Spring in Connecticut is always a “one step forward, two steps back,” sort of thing. This week we have actually had a few days of sustained warmth, which has been lovely.
It’s allowed some of the early spring flowering trees to bloom. For those of you that think late April is a strange time for “early” spring bloom, we have very strange springs here in Connecticut. While autumn has become an extended period of warmth, spring has not changed accordingly. Instead, it is an extended period of cool weather, sometimes dry, sometimes wet, sometimes snowy even. It’s not a very pleasant season at all.
But one thing that the extended cool weather does permit is an extended bloom time as well. Bulbs that might bloom for days in warmer temperatures are lasting for weeks.
Flowering trees and shrubs–even that old stalwart, forsythia–also bloom for close to a month!
So while we may shiver for a longer period of time up here in the frozen north, we also get to experience our early blooming trees and shrubs for quite a long time.
Since I hate the cold, I am not sure the tradeoff is worth it. But then again, since I am always so grateful to see the first flowers and color, perhaps it is.
If You Want Tulips and Daffodils, Plant Now!
In gardening, certain things can be put off and certain things cannot. The earth will not stop spinning if you decide that you’re not going to weed for a day–or a week–or even a month. Yes, there may be consequences. As the old saying goes, one year’s weed seeds, 7 years’ weeds.
But if you don’t plant bulbs in the fall, you will not have spring flowering bulbs. And it’s easy to think, “well, I will just buy pots of tulips or daffodils or hyacinths,”–fill in your favorite bulbs–and then plant them–but it’s not as easy to do. Because they come with the foliage (leaves) already attached, you have to let those leaves die off, then plant the bulbs to get them down to the proper depth. By then, it’s early summer–and who wants to leave a patch of earth bare so that you can insert your bulbs then? No, much easier to plant them now.
So what to do? Is it too late to order them from a catalog? Maybe. True bulb lovers began ordering in July, when the bulbs catalogs came out. But there are still some great choices left. You might not get your first choice, but you will get some good ones.
By the way, you might have noticed, my decided preference for Connecticut bulb companies. That surely doesn’t mean that these are the only good companies–it means that these were the immediate catalogs I could grab when I wanted a photo (and yes, incidentally, I did place orders from these growers this year. It just a version of shopping local).
But these are by no means the only excellent bulb companies. I also ordered from Brent and Becky’s bulbs, another wonderful company whose catalog just wasn’t quite as nearby. And no, I get nothing for saying anything about these companies–I just happen to like them.
Can you go to a box store or supermarket and buy them? Yes. But the catalog bulbs are more varied in choice and generally are larger as well.
What’s the point of a larger bulb? Remember, a bulb is just a “storage unit” for the flowers. It contains the energy that the plant needs to product flowers and stems. The larger the bulb, the more prolific the flowers and stems.
If you are someone that needs instant gratification, the next best place to get your bulbs is at a garden center. They generally buy from specialty bulb farms so again, your bulbs will be larger. You’ll also have a larger selection than just tulips and daffodils and the bulb packages will likely have better information (although not always). You’ll also have access to garden center employees who can answer your questions if you have issues with critters or difficult soil.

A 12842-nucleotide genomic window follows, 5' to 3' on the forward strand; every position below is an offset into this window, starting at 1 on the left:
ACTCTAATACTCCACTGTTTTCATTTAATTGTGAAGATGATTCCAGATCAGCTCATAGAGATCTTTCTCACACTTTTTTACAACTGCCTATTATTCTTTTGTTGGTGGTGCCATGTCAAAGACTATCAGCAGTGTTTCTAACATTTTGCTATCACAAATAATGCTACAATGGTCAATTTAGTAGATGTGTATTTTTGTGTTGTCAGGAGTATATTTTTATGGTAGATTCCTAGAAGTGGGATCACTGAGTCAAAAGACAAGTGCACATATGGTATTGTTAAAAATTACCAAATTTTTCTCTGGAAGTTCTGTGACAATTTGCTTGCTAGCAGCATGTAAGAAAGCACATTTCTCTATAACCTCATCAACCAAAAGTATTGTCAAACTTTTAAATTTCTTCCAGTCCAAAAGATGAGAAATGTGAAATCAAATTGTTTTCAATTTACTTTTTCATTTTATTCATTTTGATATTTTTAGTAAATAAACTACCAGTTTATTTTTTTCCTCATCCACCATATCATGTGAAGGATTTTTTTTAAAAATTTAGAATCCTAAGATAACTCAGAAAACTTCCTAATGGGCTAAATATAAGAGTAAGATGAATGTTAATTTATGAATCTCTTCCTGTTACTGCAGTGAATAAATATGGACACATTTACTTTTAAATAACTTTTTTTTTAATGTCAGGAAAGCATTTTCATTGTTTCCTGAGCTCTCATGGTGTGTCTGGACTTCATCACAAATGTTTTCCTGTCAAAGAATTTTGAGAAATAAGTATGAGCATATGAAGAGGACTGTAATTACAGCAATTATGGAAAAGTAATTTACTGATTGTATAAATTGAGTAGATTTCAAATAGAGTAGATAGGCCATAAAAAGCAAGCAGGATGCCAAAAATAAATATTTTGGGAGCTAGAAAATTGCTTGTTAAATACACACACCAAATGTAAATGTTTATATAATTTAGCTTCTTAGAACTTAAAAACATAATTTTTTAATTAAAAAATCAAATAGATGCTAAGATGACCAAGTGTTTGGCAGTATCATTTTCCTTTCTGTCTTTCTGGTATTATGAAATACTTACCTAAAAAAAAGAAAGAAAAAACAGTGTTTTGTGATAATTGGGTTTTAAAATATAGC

There are so many bulbs–literally thousands of different kinds–that if one or two types haven’t worked for you, you should definitely find a garden center and try others. Ask for help. Bulbs are a true joy.
And as it gets later in the season, look for sales and close-outs and try some for forcing. You’ll see my posts later this year about forcing hyacinths. I do it all winter. It gets me through the cold, icy and bleak days from November through April.
Wordless Wednesday–Out of Season
Tulips Arrange Themselves
I have a love affair with tulips. There are a lot of reasons. One is probably because I can’t grow them. My soil is far too wet–and even if it weren’t, it’s a battle around here with deer and the heartbreaking idea that I had waited for my tulips to bloom, only to have them eaten just as they were about to open is not worth it–not when every bulb requires stabbing my heavy wet clay with a heavy steel trowel just to get that bulb in the ground.
So I buy a few bunches now and again and get my fix that way. I love that they continue to grow in the vase, changing their look.
These tulips may not look so different in this different vase but they have been trimmed up substantially. This is what’s come off,
So, now, newly refreshed, they’ll be able to grow–and ideally open up a little further–and provide a little cheer in this unusual time.
Despite the snow a few days ago–and despite the fact that it can snow here for another 6 weeks or so–spring is doing its best to cheer us up.
The rose foliage is fairly far along for this time of year. Traditional planting for bare root roses–and pruning of traditional types–would be about the first week of April.
This is a crabapple leafing out. All the fruit from last season hasn’t even been consumed by returning migratory birds yet.
This is the bud of a dwarf Korean lilac. This usually blooms for me at the end of May. It seems as if it will be earlier this year.
Finally this is my weeping cherry. It normally blooms before the crabapple. This year, who knows? It is always gorgeous when it does bloom.
Spring clearly is trying to help keep our spirits up!